THE REAGAN administration has called the U.S. bombing raid against Libya "a success."
It certainly was a success with the American people. Seventy-seven per cent approved it. Evidence that the Libyans had bombed the West Berlin disco frequented by GIs apparently overrode any misgivings about the wisdom of bombing.
Did it make the world's airways and avenues safer?
No. In the immediate aftermath, a U.S. employe in the Sudan was shot in the head. Three missing men, an American and two Britons, were executed in Lebanon -- the latter in reprisal for Margaret Thatcher's permission for U.S. bombers to launch their attacks from England.
Did the bombing chasten Muammar Qaddafi, the Fagin of Middle East terrorists?
No. He emerged from a 48-hour seclusion calling Reagan a "war criminal."
Is there such a thing as "precision bombing"?
Apparently not. The French embassy was hit.
Are bombs as "smart" as the Pentagon claims?
No. We saw pictures of children in Tripoli hospitals.
Do the Italians, close neighbors and former rulers of Libya, feel more secure now that Qaddafi has been bloodied?
No. Two missiles were fired on Italy's small Mediterranean island of Lampedusa. Italians cities, like those of West Germany, are boiling with anti-American demonstrators. They feel more threatened than ever.
Those Americans who object, the few who quail at the bombing of cities no matter what flag is on the mast, are being spoken to in terms of what might have been.
Would we feel better if all the pilots had come back safely, if the two-man crew of a lost Flll had survived? Marginally.
What if, for instance, Qaddafi had been killed? Since we aimed at his residence, and in fact heavily damaged it, we might have had his death in mind. Since international law -- not to mention the Ten Commandments -- forbids murder, and since we have steadfastly maintained for the record that our only goal was behavior modification, we do not admit we wanted to kill him.
Would we all be better off without the monster? Probably.
Would terrorism cease with his last breath?
The Middle East is alive with grievances. Some maintain that only with the solution of the Palestinian problem will the ghastly round of attacks on ships, planes, airports, railway stations finally wind down. No one speaks of trying to make peace in the Middle East.
To many Americans, the European allies who refused to join in the raid or even sanction the flight of U.S. planes over their airspace seem as craven as shopkeepers who pay protection to the local hood. Europeans claim they have had more experience with terrorism than we have and know better how to deal with it, although they have not had much luck so far. Violence merely engenders more violence, they maintain, and on the evidence, they are right.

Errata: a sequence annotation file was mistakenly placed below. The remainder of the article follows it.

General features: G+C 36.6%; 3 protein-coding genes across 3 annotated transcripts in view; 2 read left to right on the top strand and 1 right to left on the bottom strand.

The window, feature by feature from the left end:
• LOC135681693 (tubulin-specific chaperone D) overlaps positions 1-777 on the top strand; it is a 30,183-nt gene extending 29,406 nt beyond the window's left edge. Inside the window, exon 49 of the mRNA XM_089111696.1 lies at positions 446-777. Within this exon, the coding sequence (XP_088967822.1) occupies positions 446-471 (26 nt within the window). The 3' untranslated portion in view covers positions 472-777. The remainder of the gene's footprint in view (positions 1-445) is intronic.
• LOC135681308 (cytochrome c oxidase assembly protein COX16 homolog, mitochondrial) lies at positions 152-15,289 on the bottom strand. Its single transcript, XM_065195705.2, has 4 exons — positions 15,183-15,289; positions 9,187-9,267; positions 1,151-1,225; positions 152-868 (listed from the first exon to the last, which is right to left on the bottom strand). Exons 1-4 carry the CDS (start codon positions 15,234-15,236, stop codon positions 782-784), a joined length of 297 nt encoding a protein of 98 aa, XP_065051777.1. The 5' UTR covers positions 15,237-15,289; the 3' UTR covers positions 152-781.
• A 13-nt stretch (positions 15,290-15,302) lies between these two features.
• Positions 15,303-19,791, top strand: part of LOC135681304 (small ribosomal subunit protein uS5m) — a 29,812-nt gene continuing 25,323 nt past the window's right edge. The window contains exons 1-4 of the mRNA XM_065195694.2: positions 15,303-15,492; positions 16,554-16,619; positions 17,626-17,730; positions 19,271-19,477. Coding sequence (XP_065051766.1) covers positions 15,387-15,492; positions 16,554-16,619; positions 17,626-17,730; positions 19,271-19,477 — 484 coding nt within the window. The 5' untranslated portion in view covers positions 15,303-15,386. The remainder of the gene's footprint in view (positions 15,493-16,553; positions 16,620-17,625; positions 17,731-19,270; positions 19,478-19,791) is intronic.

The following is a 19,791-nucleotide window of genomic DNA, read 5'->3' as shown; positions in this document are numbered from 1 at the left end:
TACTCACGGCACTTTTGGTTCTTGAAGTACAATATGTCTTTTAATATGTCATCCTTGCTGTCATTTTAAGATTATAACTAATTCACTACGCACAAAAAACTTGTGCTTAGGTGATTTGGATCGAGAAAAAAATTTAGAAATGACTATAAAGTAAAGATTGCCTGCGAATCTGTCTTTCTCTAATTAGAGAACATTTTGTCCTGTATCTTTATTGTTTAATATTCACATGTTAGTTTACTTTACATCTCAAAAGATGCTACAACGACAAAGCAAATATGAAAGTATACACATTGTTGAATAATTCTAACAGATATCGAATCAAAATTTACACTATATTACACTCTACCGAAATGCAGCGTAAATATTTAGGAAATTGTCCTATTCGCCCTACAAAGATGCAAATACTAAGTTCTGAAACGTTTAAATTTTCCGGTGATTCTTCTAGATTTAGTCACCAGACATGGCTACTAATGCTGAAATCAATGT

They, of course, will pay for their refusal to join in the economic sanctions imposed by the president on Jan. 7. Already, in the wake of the bombing, thousands of Americans have cancelled their travel plans for Europe. The continental summer tourist trade is devastated.
More than fear drives the Europeans in their resistance to a united stand. They are dependent on Libyan oil. What if they were assured they would not have to shut down their industries in order to strike a blow against the bully?
Why isn't some expert in the State Department trying to figure out how we can deprive Libya of the oil revenues needed for her survival without bankrupting our allies? Our neighbor, economically prostrate Mexico, is overflowing with oil. Why couldn't we liberate our allies from their dependence on Qaddafi by guaranteeing them a lifesaving supply of Mexican oil?
The gravest problem that some of us have with the bombing is its origin. The sequence began in the Gulf of Sidra, with the arrival of three U.S. carriers, escorted by 27 other warships. They were supposedly on a high-minded exercise to uphold the principle of the freedom of navigation. The president subsequently dropped the veil and referred to "demonstrations of military force."
Our armada crossed Qaddafi's "line of death"; Libya, predictably, fired. We fired back and sank two patrol boats.
To respond to that provocation, Qaddafi ordered the hit on the Berlin disco. For the Berlin disco, we hit Tripoli. What's next? Much foreign policy involves danger. Reagan's ensures it.
The president took office vowing "swift and effective retribution" against terrorists. He said terrorism would be the highest priority of our foreign policy. He has made it that. Actually, there has not been an increase in terrorist incidents in the '80s. Undoubtedly, there will be now. That's success?